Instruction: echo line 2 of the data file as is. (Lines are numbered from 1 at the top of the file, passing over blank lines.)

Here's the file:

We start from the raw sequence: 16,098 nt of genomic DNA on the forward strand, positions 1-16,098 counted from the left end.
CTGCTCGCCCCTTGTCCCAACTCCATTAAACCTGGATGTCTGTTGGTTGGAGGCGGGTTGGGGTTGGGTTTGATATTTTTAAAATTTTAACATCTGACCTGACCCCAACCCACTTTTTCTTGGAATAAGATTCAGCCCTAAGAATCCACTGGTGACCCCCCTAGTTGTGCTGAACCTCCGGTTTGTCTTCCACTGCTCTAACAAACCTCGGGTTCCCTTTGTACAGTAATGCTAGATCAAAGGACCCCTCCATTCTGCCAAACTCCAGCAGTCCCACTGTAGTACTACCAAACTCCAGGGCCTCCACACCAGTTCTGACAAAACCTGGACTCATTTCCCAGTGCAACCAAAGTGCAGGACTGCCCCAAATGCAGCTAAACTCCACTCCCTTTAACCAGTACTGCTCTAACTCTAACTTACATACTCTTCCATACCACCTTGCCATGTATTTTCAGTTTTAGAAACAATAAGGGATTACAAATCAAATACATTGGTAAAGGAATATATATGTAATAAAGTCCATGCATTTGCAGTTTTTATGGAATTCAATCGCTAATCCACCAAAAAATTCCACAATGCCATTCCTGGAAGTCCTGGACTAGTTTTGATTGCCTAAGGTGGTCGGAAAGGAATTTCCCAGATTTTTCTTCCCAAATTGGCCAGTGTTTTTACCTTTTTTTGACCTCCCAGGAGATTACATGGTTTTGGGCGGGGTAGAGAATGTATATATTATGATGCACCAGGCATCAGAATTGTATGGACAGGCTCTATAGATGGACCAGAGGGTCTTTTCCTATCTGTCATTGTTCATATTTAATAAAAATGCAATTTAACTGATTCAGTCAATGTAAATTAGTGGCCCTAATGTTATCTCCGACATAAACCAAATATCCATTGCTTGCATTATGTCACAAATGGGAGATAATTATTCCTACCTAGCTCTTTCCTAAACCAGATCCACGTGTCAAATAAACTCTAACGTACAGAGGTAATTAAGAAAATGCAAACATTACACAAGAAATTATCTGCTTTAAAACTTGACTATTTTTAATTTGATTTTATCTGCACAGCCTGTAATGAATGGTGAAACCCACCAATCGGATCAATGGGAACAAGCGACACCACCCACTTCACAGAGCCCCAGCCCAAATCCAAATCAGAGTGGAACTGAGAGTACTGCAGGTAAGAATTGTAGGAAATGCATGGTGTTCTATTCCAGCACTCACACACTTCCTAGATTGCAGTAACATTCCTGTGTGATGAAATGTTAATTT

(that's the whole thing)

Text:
CTGCTCGCCCCTTGTCCCAACTCCATTAAACCTGGATGTCTGTTGGTTGGAGGCGGGTTGGGGTTGGGTTTGATATTTTTAAAATTTTAACATCTGACCTGACCCCAACCCACTTTTTCTTGGAATAAGATTCAGCCCTAAGAATCCACTGGTGACCCCCCTAGTTGTGCTGAACCTCCGGTTTGTCTTCCACTGCTCTAACAAACCTCGGGTTCCCTTTGTACAGTAATGCTAGATCAAAGGACCCCTCCATTCTGCCAAACTCCAGCAGTCCCACTGTAGTACTACCAAACTCCAGGGCCTCCACACCAGTTCTGACAAAACCTGGACTCATTTCCCAGTGCAACCAAAGTGCAGGACTGCCCCAAATGCAGCTAAACTCCACTCCCTTTAACCAGTACTGCTCTAACTCTAACTTACATACTCTTCCATACCACCTTGCCATGTATTTTCAGTTTTAGAAACAATAAGGGATTACAAATCAAATACATTGGTAAAGGAATATATATGTAATAAAGTCCATGCATTTGCAGTTTTTATGGAATTCAATCGCTAATCCACCAAAAAATTCCACAATGCCATTCCTGGAAGTCCTGGACTAGTTTTGATTGCCTAAGGTGGTCGGAAAGGAATTTCCCAGATTTTTCTTCCCAAATTGGCCAGTGTTTTTACCTTTTTTTGACCTCCCAGGAGATTACATGGTTTTGGGCGGGGTAGAGAATGTATATATTATGATGCACCAGGCATCAGAATTGTATGGACAGGCTCTATAGATGGACCAGAGGGTCTTTTCCTATCTGTCATTGTTCATATTTAATAAAAATGCAATTTAACTGATTCAGTCAATGTAAATTAGTGGCCCTAATGTTATCTCCGACATAAACCAAATATCCATTGCTTGCATTATGTCACAAATGGGAGATAATTATTCCTACCTAGCTCTTTCCTAAACCAGATCCACGTGTCAAATAAACTCTAACGTACAGAGGTAATTAAGAAAATGCAAACATTACACAAGAAATTATCTGCTTTAAAACTTGACTATTTTTAATTTGATTTTATCTGCACAGCCTGTAATGAATGGTGAAACCCACCAATCGGATCAATGGGAACAAGCGACACCACCCACTTCACAGAGCCCCAGCCCAAATCCAAATCAGAGTGGAACTGAGAGTACTGCAGGTAAGAATTGTAGGAAATGCATGGTGTTCTATTCCAGCACTCACACACTTCCTAGATTGCAGTAACATTCCTGTGTGATGAAATGTTAATTT